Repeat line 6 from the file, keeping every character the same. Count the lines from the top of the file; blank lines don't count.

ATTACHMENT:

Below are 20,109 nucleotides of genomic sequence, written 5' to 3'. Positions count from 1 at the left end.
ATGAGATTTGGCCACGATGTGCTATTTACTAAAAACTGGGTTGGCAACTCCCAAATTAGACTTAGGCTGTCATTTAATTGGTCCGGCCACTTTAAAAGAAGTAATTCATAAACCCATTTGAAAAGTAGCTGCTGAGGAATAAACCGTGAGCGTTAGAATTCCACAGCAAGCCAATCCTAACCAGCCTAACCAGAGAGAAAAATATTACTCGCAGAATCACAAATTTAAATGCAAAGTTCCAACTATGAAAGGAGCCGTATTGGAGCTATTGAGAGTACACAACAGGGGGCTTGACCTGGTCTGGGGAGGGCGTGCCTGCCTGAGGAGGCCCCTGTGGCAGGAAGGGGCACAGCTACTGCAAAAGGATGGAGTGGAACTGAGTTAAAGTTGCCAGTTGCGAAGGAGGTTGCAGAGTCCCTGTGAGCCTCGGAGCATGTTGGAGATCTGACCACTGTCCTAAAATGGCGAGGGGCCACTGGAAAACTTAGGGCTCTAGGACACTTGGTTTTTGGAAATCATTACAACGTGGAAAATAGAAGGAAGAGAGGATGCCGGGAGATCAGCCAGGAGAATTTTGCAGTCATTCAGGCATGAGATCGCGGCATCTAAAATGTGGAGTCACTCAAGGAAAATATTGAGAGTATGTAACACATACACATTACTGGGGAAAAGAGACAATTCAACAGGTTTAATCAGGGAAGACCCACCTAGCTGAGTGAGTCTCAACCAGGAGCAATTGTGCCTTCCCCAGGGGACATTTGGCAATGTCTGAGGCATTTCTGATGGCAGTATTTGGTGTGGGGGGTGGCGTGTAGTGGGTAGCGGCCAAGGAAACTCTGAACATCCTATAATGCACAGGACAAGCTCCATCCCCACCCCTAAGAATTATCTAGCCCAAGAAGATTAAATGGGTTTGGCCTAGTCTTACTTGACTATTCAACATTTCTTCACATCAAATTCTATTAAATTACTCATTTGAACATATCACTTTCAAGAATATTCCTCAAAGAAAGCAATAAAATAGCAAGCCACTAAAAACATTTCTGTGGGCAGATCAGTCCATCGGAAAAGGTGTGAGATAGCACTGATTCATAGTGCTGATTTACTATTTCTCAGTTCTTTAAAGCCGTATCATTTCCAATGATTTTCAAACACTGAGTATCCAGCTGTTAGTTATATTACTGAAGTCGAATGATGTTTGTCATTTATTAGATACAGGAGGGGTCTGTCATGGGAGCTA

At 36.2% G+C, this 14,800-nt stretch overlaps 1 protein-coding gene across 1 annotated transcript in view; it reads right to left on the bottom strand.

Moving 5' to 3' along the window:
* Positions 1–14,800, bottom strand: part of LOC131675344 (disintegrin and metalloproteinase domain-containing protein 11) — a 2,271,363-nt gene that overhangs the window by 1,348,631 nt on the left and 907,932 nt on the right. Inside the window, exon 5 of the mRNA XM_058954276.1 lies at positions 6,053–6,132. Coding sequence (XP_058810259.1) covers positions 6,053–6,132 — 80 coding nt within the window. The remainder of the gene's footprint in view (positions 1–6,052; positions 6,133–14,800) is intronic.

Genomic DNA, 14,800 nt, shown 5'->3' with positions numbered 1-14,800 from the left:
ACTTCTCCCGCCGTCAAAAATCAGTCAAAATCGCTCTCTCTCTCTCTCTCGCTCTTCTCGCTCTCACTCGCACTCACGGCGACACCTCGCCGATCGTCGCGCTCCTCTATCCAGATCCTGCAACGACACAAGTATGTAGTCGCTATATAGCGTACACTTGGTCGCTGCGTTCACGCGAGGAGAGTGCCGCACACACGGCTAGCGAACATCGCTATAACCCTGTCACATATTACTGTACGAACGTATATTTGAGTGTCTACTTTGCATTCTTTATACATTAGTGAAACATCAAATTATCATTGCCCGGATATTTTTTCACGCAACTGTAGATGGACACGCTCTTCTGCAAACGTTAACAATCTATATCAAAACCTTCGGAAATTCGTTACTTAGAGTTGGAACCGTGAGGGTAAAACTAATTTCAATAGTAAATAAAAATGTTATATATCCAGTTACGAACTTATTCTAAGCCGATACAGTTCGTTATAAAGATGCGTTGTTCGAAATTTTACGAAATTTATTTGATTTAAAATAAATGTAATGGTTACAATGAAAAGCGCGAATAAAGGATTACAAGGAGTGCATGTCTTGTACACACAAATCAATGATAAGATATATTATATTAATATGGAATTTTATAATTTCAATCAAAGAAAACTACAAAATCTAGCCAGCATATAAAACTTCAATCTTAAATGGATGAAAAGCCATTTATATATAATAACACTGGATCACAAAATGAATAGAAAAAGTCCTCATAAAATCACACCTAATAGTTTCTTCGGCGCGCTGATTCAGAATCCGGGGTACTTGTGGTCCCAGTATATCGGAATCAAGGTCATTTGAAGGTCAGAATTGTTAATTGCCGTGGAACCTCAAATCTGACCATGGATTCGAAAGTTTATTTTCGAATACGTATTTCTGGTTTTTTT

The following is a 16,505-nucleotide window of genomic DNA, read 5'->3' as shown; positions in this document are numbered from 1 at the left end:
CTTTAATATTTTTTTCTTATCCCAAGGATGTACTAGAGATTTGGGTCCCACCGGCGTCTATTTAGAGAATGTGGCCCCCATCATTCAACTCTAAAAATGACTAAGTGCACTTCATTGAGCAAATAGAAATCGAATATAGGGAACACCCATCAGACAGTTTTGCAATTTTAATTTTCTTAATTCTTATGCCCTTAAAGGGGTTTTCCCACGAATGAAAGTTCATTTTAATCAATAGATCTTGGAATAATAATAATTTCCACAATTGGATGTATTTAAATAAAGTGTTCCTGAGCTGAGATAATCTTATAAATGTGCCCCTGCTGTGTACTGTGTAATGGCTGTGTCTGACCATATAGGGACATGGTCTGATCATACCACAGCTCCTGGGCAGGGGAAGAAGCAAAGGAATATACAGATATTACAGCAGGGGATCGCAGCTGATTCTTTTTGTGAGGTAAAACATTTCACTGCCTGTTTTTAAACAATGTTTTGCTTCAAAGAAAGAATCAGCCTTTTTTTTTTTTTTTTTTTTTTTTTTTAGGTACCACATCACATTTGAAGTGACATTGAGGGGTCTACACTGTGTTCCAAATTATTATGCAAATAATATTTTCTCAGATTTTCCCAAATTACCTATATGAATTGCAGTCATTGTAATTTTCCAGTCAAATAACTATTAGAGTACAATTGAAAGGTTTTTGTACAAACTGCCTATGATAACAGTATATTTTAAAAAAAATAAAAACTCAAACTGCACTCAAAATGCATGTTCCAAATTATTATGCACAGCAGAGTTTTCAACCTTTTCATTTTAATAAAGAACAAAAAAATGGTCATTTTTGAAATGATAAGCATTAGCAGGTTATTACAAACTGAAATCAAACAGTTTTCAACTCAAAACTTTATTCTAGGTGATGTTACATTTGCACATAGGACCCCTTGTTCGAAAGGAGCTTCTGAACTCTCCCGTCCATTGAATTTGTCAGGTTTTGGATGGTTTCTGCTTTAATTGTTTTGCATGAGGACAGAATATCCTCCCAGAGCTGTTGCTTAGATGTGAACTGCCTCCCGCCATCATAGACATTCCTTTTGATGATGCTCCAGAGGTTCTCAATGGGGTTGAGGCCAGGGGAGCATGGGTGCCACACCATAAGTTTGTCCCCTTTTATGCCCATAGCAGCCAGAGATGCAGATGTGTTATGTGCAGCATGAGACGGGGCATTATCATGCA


Genomic DNA, 14,800 nt, shown 5'->3' with positions numbered 1-14,800 from the left: